Californians voted for death penalty

One of your recent editorials, "Accept plea deal from suspect in Aurora shooting," did not report the cost of keeping 730 inmates on death row in California -- at an annual cost of more than $4 billion.

Each time an inmate appeals his case, it costs the taxpayers $100,000. Your editorial claims the "death penalty is not worth the financial cost or emotional anguish of reliving this event year after year." Ask those who have lost a loved one.

One appeal of $100,000 would cover the costs of imposing the death penalty and relieve the taxpayers the continuing cost of having to build new prisons and housing those on death row.

The inmates receive better health care and a better diet than many of our senior citizens.

The people of California have voted for the death penalty three times.

George Atashkarian

Moraga

Wars, not seniors, caused deficit

Just to appease Republicans on the deficit, President Barack Obama mustn't lower cost-of-living increases on Social Security checks, especially when coupled with the current historically low savings and treasury bill interest rates.

Republicans who favor stringent financial measures against a vulnerable sector of society need serious adjustments to their humanitarianism.

Most seniors rent: Apartment owners and assisted-living facilities won't freeze rents even though seniors become further financially strapped. I predict continuing Republican coldheartedness on the federal safety net may cost them the presidency and both houses of Congress in 2016. But what do I know? I'm just a senior.

The American budget was hardest hit, not by Social Security, but by wars in Iraq and Afghanistan, which were proposed and mostly carried forth under a Republican administration.

Let's keep the treasury facts straight and not balance anything on the tired backs of seniors.

Claire J. Baker

Pinole

Sowell told truth about Benghazi

Columnist Thomas Sowell's May 17 column, "The lies about Benghazi just kept getting bigger," was one of only a few who dared to print truths about the Benghazi attack during which four Americans were murdered while under a seven-hour siege.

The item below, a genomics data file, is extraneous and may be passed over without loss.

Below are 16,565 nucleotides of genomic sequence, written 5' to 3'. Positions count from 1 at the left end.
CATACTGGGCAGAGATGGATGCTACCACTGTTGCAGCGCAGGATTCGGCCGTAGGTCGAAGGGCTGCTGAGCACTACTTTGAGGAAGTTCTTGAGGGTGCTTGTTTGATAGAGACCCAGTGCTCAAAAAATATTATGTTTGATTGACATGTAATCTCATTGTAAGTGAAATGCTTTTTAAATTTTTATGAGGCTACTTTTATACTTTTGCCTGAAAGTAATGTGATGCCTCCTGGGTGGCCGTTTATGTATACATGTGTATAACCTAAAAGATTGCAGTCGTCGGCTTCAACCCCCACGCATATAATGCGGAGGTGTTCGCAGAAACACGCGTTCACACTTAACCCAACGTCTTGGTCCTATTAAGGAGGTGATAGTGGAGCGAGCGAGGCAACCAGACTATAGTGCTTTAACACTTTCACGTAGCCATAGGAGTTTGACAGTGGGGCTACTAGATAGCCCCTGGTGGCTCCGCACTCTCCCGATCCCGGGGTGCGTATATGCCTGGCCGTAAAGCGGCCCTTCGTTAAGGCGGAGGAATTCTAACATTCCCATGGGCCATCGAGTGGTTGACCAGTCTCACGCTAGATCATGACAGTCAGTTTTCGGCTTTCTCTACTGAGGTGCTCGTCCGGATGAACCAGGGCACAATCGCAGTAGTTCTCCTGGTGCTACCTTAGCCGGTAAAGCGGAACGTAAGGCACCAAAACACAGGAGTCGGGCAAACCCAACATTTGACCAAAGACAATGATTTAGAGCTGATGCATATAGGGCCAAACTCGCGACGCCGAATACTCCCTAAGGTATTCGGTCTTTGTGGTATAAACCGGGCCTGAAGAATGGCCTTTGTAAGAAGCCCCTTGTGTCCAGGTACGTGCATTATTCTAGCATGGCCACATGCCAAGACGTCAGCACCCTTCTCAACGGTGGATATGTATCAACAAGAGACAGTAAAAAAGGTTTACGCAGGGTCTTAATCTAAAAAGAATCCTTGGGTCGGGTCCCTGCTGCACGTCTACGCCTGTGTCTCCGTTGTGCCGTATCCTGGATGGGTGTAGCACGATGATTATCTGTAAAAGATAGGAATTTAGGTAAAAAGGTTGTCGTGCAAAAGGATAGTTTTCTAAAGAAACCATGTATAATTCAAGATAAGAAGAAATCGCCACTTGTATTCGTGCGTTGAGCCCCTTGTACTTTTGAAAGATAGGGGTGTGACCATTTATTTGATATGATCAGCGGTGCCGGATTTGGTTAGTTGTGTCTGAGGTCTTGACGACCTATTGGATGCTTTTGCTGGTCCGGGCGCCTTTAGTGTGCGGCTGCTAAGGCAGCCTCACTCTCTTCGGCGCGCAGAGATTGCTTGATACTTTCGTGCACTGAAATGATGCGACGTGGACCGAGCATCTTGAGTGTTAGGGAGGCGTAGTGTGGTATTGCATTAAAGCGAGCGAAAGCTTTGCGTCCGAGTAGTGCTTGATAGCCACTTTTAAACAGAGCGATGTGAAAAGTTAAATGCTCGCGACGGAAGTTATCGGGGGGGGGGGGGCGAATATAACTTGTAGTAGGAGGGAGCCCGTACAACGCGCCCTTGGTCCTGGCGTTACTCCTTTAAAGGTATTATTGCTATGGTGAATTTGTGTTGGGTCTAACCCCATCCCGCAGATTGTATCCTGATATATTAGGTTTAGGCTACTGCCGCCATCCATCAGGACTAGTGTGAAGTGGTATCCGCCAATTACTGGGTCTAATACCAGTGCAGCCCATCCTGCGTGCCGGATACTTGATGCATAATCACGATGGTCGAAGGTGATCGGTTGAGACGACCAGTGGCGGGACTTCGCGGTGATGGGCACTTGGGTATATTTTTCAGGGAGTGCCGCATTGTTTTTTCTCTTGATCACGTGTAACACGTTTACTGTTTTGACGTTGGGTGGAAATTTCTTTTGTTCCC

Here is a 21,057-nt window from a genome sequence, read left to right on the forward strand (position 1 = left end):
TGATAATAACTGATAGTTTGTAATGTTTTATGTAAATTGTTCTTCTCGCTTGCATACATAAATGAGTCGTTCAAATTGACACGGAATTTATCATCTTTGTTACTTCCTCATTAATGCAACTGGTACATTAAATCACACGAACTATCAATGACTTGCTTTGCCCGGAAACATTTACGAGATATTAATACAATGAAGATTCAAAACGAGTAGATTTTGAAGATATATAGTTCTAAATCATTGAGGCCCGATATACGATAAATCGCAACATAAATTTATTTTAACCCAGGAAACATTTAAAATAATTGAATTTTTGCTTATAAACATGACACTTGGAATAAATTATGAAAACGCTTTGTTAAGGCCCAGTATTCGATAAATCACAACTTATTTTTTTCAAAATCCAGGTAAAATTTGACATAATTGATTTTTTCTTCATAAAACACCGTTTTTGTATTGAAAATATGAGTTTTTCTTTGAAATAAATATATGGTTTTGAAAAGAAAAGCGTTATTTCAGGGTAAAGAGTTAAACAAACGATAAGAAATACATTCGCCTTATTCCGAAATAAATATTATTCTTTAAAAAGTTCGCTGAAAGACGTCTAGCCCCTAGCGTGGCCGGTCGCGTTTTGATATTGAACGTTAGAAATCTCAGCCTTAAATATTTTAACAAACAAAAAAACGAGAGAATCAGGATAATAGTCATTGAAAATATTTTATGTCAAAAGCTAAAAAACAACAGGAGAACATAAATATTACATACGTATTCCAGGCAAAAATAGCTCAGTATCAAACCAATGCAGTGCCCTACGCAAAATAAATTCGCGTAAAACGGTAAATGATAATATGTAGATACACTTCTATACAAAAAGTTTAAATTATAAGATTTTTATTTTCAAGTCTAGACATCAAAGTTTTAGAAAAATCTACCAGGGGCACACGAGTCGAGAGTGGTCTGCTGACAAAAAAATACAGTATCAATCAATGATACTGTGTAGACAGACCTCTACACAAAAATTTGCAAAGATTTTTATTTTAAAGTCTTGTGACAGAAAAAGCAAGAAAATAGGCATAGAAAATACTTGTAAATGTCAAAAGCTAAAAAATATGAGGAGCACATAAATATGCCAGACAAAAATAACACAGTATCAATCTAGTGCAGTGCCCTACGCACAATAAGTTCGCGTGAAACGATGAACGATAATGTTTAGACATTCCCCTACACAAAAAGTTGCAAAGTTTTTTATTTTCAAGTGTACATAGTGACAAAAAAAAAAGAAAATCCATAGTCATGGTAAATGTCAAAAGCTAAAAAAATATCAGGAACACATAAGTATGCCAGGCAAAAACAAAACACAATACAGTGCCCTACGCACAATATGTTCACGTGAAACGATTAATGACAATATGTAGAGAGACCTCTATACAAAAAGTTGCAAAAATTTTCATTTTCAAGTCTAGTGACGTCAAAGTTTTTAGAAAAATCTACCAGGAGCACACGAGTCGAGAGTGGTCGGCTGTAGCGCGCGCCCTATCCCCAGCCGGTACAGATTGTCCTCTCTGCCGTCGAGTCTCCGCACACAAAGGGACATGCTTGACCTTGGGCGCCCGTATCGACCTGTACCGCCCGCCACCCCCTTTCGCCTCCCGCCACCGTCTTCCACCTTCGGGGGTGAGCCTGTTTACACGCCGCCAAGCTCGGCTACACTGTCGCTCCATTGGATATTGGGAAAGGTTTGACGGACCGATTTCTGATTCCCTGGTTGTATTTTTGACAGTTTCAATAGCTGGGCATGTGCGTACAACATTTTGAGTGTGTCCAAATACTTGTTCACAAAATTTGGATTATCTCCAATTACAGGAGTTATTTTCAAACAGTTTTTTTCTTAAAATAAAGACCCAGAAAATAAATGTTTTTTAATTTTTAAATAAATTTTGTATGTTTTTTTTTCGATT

President Barack Obama, former Secretary of State Hillary Clinton, and numerous other administration officials told lie after lie and continue to lie and stonewall to cover their incompetence and lack of concern for the lives of these Americans.

Rather, they were concerned about Obama's reelection. Politics was more important than American lives.

They claim the Republicans have made the affair a political sideshow. Really, whose actions made it political?

The Times could win a journalism award if it investigated and published all the truths.

Cliff Wiesner

Concord

Differing views on Benghazi

On May 17, I read Thomas Sowell's column. Earlier that week, I read a David Brooks column on the same subject -- Benghazi. They presented two totally different perspectives and interpretations about the emails released from the White House.

Brooks' column seems reasonable and attempts to put in order and context the chain of events, without using accusatory language. Sowell's column seems far more partisan and inflammatory.

That Benghazi was primarily a CIA operation the State Department, CIA and the White House did not want exposed makes much more sense than the allegation it was an attempt by a Democratic administration to sway an election.

I think the "47 percent" video released on Sept. 18 had a much greater effect on the election than the situation in Benghazi.

Beverly Aquino

Danville

Response to column on BART

Dan Borenstein's May 12 column, "Prepare for a long, hot summer of BART negotiations," left out some key facts.

The average BART front-line worker dedicates 17 years to make BART work, after which we earn a modest pension of $21,000. Our workplace retirement plans are all we receive: We're not eligible for Social Security.

We operate BART trains, we don't buy them. Elected members of BART's Board of Directors have had 40 years to plan for purchasing new cars and failed to do so. We're more than willing to help them raise necessary funds from the customary federal, state and local sources and last week we held a "Brownies for BART" bake sale to get the process started.

The Metropolitan Transportation Commission furnished wage comparisons between BART front-line workers and comparable transit agencies in their April 2012 Transit Sustainability Project. "Base wages appear reasonable when compared to national peers and Bay Area wage indices," they concluded.

When adjusted for Bay Area cost of living, BART workers' wages were lower than transit systems in Boston, Philadelphia, Chicago and Washington, D.C.

Antonette C. Bryant

Oakland

Bryant is the president of Amalgamated Transit Union, Local 1555.